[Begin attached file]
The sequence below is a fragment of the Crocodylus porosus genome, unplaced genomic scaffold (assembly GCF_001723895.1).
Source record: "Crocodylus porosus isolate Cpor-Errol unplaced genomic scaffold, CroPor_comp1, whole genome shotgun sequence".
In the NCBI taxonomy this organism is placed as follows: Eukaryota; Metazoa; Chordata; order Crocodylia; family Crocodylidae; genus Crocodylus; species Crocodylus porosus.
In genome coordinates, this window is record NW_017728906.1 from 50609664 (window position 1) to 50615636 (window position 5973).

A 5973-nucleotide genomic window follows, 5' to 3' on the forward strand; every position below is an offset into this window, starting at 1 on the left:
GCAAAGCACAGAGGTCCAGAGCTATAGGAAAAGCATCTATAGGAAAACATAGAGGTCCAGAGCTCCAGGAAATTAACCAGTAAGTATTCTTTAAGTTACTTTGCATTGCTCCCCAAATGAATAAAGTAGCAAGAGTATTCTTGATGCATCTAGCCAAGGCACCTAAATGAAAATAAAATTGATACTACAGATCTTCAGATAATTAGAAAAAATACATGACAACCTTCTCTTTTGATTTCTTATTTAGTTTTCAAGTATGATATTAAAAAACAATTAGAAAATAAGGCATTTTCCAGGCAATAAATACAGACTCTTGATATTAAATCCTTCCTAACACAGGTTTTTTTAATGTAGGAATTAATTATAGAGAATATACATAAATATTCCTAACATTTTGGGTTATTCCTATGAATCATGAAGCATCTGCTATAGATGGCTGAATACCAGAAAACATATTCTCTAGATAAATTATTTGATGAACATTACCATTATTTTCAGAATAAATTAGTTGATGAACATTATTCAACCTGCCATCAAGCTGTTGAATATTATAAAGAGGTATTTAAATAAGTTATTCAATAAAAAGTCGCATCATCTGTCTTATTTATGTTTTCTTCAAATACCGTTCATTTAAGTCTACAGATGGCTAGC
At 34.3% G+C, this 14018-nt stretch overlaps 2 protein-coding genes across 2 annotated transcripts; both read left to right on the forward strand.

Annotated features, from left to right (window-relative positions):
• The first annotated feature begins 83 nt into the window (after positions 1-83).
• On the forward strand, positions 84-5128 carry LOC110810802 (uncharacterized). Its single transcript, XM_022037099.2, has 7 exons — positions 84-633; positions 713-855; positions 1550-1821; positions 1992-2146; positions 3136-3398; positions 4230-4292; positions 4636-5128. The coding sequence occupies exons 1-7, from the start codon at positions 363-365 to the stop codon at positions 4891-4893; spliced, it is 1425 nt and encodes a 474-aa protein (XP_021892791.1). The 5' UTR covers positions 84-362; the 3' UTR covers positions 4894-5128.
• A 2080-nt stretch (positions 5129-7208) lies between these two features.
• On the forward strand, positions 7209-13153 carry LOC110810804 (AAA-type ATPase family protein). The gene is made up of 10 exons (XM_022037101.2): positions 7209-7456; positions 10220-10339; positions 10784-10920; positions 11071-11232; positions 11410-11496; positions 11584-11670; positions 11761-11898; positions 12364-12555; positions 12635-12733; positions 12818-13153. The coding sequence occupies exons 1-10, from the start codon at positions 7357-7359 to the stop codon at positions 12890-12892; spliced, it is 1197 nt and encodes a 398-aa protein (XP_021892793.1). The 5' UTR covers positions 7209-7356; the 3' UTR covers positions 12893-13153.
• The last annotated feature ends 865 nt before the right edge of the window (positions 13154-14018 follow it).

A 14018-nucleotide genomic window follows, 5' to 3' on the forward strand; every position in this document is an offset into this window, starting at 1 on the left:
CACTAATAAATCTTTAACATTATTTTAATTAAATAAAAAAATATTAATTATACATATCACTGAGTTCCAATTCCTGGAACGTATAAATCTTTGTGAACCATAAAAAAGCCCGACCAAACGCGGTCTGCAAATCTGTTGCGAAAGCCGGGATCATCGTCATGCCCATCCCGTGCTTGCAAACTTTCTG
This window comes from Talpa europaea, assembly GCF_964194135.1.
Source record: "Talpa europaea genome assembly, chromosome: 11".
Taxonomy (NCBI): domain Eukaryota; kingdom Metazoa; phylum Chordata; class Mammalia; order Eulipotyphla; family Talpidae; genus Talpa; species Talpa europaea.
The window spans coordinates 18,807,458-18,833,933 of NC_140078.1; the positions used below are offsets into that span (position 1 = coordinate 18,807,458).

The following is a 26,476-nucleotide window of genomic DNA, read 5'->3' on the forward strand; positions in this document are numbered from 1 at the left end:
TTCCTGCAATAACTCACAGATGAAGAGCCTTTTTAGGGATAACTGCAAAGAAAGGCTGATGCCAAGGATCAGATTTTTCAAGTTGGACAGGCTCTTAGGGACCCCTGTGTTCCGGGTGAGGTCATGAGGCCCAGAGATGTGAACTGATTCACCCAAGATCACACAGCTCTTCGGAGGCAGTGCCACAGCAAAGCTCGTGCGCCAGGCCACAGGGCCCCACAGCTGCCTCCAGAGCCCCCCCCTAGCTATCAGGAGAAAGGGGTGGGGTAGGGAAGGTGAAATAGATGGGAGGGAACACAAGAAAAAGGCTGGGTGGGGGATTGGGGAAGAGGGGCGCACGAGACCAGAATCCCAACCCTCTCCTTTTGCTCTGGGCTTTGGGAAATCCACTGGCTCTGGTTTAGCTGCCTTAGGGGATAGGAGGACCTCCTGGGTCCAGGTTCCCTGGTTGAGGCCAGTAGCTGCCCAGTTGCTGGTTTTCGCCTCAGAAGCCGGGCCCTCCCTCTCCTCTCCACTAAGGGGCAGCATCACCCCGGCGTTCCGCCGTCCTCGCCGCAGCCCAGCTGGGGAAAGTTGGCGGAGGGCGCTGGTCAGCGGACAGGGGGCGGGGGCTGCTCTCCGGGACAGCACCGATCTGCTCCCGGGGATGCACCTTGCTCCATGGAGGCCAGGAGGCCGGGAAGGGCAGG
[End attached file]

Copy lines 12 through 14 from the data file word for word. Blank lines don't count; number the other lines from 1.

• On the forward strand, positions 7209-13153 carry LOC110810804 (AAA-type ATPase family protein). The gene is made up of 10 exons (XM_022037101.2): positions 7209-7456; positions 10220-10339; positions 10784-10920; positions 11071-11232; positions 11410-11496; positions 11584-11670; positions 11761-11898; positions 12364-12555; positions 12635-12733; positions 12818-13153. The coding sequence occupies exons 1-10, from the start codon at positions 7357-7359 to the stop codon at positions 12890-12892; spliced, it is 1197 nt and encodes a 398-aa protein (XP_021892793.1). The 5' UTR covers positions 7209-7356; the 3' UTR covers positions 12893-13153.
• The last annotated feature ends 865 nt before the right edge of the window (positions 13154-14018 follow it).

A 14018-nucleotide genomic window follows, 5' to 3' on the forward strand; every position in this document is an offset into this window, starting at 1 on the left: